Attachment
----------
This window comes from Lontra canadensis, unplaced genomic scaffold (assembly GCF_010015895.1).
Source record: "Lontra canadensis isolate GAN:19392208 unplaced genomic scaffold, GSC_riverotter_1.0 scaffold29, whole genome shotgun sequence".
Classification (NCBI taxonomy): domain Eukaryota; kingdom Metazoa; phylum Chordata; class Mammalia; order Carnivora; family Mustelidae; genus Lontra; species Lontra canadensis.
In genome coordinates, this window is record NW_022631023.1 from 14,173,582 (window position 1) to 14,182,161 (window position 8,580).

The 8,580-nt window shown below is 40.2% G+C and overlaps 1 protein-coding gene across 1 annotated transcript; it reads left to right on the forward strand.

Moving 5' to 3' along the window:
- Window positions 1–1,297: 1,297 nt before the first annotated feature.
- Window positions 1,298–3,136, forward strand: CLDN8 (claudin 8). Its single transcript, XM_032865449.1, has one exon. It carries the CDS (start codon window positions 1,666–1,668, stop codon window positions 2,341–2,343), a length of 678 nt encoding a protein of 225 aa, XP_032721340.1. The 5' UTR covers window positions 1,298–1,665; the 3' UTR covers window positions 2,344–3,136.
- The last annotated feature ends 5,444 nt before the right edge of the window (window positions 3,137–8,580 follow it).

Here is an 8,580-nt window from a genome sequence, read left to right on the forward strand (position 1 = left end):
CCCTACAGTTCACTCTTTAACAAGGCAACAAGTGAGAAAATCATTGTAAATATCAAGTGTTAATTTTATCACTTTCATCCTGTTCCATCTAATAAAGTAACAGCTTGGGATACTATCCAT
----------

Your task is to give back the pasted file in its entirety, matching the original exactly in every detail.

This window comes from Lontra canadensis, unplaced genomic scaffold (assembly GCF_010015895.1).
Source record: "Lontra canadensis isolate GAN:19392208 unplaced genomic scaffold, GSC_riverotter_1.0 scaffold29, whole genome shotgun sequence".
Classification (NCBI taxonomy): domain Eukaryota; kingdom Metazoa; phylum Chordata; class Mammalia; order Carnivora; family Mustelidae; genus Lontra; species Lontra canadensis.
In genome coordinates, this window is record NW_022631023.1 from 14,173,582 (window position 1) to 14,182,161 (window position 8,580).

The 8,580-nt window shown below is 40.2% G+C and overlaps 1 protein-coding gene across 1 annotated transcript; it reads left to right on the forward strand.

Moving 5' to 3' along the window:
- Window positions 1–1,297: 1,297 nt before the first annotated feature.
- Window positions 1,298–3,136, forward strand: CLDN8 (claudin 8). Its single transcript, XM_032865449.1, has one exon. It carries the CDS (start codon window positions 1,666–1,668, stop codon window positions 2,341–2,343), a length of 678 nt encoding a protein of 225 aa, XP_032721340.1. The 5' UTR covers window positions 1,298–1,665; the 3' UTR covers window positions 2,344–3,136.
- The last annotated feature ends 5,444 nt before the right edge of the window (window positions 3,137–8,580 follow it).

Here is an 8,580-nt window from a genome sequence, read left to right on the forward strand (position 1 = left end):
CCCTACAGTTCACTCTTTAACAAGGCAACAAGTGAGAAAATCATTGTAAATATCAAGTGTTAATTTTATCACTTTCATCCTGTTCCATCTAATAAAGTAACAGCTTGGGATACTATCCAT